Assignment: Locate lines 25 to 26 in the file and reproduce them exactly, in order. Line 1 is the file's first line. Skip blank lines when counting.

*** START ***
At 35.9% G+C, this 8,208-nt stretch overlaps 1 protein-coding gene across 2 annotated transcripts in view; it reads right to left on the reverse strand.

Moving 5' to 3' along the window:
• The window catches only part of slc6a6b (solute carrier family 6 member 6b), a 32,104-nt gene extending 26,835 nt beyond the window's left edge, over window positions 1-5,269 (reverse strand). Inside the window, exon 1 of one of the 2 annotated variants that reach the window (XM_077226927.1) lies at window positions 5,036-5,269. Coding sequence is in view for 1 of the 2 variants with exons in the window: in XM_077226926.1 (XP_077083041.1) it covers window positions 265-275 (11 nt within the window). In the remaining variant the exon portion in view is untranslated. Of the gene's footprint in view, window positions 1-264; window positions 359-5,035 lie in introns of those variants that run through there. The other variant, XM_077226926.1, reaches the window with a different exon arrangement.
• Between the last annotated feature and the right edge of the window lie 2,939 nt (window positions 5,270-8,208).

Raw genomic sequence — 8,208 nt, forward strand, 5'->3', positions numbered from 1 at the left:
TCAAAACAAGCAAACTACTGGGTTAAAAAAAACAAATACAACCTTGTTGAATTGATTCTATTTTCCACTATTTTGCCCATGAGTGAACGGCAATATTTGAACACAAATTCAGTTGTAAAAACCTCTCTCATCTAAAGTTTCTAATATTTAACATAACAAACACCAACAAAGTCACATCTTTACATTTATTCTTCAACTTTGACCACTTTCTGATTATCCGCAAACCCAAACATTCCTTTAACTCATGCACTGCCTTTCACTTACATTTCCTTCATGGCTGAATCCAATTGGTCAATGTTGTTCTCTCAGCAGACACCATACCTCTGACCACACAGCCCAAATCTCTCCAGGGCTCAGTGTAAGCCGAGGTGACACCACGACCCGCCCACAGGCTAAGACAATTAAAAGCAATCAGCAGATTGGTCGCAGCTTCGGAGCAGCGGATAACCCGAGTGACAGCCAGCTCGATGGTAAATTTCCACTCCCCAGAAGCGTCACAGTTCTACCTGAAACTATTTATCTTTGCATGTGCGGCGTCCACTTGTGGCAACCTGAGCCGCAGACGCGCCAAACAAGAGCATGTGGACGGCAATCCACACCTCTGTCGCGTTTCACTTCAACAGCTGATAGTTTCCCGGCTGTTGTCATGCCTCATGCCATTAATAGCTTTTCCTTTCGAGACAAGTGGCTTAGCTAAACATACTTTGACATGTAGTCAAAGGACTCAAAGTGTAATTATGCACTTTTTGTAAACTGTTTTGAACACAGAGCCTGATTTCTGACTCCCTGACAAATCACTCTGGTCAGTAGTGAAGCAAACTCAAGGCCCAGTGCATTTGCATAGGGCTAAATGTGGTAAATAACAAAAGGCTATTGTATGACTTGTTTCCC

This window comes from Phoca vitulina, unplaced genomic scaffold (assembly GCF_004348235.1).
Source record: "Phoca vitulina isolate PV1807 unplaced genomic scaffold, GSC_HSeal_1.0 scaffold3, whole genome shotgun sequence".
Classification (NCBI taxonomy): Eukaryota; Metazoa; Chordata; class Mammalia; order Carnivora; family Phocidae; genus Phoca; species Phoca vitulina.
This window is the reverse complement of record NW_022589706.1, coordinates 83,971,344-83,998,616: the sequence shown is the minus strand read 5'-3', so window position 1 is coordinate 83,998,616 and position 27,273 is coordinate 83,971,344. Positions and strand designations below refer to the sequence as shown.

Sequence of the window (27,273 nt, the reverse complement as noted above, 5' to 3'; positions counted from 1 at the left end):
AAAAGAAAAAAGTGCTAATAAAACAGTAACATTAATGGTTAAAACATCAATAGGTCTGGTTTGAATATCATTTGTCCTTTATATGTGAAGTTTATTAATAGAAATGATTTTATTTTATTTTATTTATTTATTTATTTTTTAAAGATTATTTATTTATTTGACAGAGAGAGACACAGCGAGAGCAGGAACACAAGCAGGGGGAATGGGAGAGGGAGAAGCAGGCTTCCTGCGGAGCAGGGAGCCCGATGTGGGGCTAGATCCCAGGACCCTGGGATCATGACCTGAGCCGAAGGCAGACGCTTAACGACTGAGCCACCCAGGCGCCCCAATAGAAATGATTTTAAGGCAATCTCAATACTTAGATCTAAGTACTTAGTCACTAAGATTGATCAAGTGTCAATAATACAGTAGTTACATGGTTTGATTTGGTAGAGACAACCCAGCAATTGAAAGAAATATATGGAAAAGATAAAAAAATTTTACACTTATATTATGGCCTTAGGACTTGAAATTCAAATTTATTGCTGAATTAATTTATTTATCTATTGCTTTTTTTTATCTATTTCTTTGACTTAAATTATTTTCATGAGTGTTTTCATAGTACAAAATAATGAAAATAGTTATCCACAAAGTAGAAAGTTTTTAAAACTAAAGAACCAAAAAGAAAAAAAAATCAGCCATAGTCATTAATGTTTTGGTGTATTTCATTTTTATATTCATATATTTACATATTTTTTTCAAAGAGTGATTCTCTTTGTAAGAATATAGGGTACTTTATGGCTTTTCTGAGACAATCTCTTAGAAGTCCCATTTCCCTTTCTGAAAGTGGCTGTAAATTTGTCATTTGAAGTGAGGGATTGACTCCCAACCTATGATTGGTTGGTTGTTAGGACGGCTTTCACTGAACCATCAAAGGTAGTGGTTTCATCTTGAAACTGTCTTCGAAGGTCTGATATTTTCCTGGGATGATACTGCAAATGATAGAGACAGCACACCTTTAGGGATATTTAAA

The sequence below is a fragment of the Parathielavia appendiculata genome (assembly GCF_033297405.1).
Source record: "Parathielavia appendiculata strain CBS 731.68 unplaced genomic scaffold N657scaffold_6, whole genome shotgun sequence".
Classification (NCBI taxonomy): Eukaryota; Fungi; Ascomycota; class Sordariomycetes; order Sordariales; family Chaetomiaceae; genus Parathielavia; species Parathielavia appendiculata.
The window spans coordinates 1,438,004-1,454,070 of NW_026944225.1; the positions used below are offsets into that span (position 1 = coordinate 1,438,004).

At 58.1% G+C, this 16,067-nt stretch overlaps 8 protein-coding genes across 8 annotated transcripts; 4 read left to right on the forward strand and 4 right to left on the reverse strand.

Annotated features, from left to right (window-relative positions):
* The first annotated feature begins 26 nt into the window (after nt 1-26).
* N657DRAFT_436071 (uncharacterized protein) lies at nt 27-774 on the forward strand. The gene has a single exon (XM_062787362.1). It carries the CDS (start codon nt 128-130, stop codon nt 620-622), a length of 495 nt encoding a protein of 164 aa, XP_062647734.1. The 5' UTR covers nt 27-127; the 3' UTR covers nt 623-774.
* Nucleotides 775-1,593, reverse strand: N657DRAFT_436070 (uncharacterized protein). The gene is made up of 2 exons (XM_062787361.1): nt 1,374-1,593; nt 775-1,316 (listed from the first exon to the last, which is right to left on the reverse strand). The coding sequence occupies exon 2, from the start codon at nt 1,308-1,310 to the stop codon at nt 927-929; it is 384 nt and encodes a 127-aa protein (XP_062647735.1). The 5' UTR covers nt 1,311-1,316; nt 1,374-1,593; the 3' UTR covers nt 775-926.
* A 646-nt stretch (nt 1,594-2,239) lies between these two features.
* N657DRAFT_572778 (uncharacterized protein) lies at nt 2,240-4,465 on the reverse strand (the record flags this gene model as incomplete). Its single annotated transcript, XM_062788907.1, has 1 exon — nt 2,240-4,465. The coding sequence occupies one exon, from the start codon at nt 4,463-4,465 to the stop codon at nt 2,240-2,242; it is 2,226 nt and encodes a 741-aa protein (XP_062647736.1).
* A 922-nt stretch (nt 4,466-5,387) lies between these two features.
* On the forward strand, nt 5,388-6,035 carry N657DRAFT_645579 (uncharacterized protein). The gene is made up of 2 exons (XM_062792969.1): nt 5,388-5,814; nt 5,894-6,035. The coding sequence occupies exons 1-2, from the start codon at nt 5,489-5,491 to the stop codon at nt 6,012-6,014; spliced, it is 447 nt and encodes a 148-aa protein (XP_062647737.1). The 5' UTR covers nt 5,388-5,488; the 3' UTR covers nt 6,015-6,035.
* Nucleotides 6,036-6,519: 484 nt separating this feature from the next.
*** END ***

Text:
* On the forward strand, nt 5,388-6,035 carry N657DRAFT_645579 (uncharacterized protein). The gene is made up of 2 exons (XM_062792969.1): nt 5,388-5,814; nt 5,894-6,035. The coding sequence occupies exons 1-2, from the start codon at nt 5,489-5,491 to the stop codon at nt 6,012-6,014; spliced, it is 447 nt and encodes a 148-aa protein (XP_062647737.1). The 5' UTR covers nt 5,388-5,488; the 3' UTR covers nt 6,015-6,035.
* Nucleotides 6,036-6,519: 484 nt separating this feature from the next.